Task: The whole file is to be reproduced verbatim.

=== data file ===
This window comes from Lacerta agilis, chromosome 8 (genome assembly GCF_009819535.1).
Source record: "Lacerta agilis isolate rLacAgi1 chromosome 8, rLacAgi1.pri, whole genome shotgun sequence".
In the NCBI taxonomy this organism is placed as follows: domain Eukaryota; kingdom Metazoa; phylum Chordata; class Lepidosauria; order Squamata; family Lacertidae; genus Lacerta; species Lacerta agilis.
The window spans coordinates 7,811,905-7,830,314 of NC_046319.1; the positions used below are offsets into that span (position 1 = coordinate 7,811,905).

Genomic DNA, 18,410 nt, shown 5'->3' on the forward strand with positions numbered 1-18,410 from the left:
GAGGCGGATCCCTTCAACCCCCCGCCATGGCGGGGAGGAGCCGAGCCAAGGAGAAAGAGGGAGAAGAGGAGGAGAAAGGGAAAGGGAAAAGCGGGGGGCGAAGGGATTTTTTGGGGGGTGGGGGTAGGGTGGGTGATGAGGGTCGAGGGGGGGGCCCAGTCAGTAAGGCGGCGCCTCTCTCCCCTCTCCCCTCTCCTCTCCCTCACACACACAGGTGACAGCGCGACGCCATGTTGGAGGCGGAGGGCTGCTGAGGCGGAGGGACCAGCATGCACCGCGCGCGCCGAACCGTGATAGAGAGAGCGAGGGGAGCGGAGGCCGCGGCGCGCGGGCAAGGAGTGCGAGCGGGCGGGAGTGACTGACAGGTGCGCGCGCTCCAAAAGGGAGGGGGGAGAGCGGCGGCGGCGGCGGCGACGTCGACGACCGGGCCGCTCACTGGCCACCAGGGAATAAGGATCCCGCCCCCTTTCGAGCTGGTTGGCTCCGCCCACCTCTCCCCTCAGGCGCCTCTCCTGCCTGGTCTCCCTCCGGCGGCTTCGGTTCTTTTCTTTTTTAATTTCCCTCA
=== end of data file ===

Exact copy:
This window comes from Lacerta agilis, chromosome 8 (genome assembly GCF_009819535.1).
Source record: "Lacerta agilis isolate rLacAgi1 chromosome 8, rLacAgi1.pri, whole genome shotgun sequence".
In the NCBI taxonomy this organism is placed as follows: domain Eukaryota; kingdom Metazoa; phylum Chordata; class Lepidosauria; order Squamata; family Lacertidae; genus Lacerta; species Lacerta agilis.
The window spans coordinates 7,811,905-7,830,314 of NC_046319.1; the positions used below are offsets into that span (position 1 = coordinate 7,811,905).

Genomic DNA, 18,410 nt, shown 5'->3' on the forward strand with positions numbered 1-18,410 from the left:
GAGGCGGATCCCTTCAACCCCCCGCCATGGCGGGGAGGAGCCGAGCCAAGGAGAAAGAGGGAGAAGAGGAGGAGAAAGGGAAAGGGAAAAGCGGGGGGCGAAGGGATTTTTTGGGGGGTGGGGGTAGGGTGGGTGATGAGGGTCGAGGGGGGGGCCCAGTCAGTAAGGCGGCGCCTCTCTCCCCTCTCCCCTCTCCTCTCCCTCACACACACAGGTGACAGCGCGACGCCATGTTGGAGGCGGAGGGCTGCTGAGGCGGAGGGACCAGCATGCACCGCGCGCGCCGAACCGTGATAGAGAGAGCGAGGGGAGCGGAGGCCGCGGCGCGCGGGCAAGGAGTGCGAGCGGGCGGGAGTGACTGACAGGTGCGCGCGCTCCAAAAGGGAGGGGGGAGAGCGGCGGCGGCGGCGGCGACGTCGACGACCGGGCCGCTCACTGGCCACCAGGGAATAAGGATCCCGCCCCCTTTCGAGCTGGTTGGCTCCGCCCACCTCTCCCCTCAGGCGCCTCTCCTGCCTGGTCTCCCTCCGGCGGCTTCGGTTCTTTTCTTTTTTAATTTCCCTCA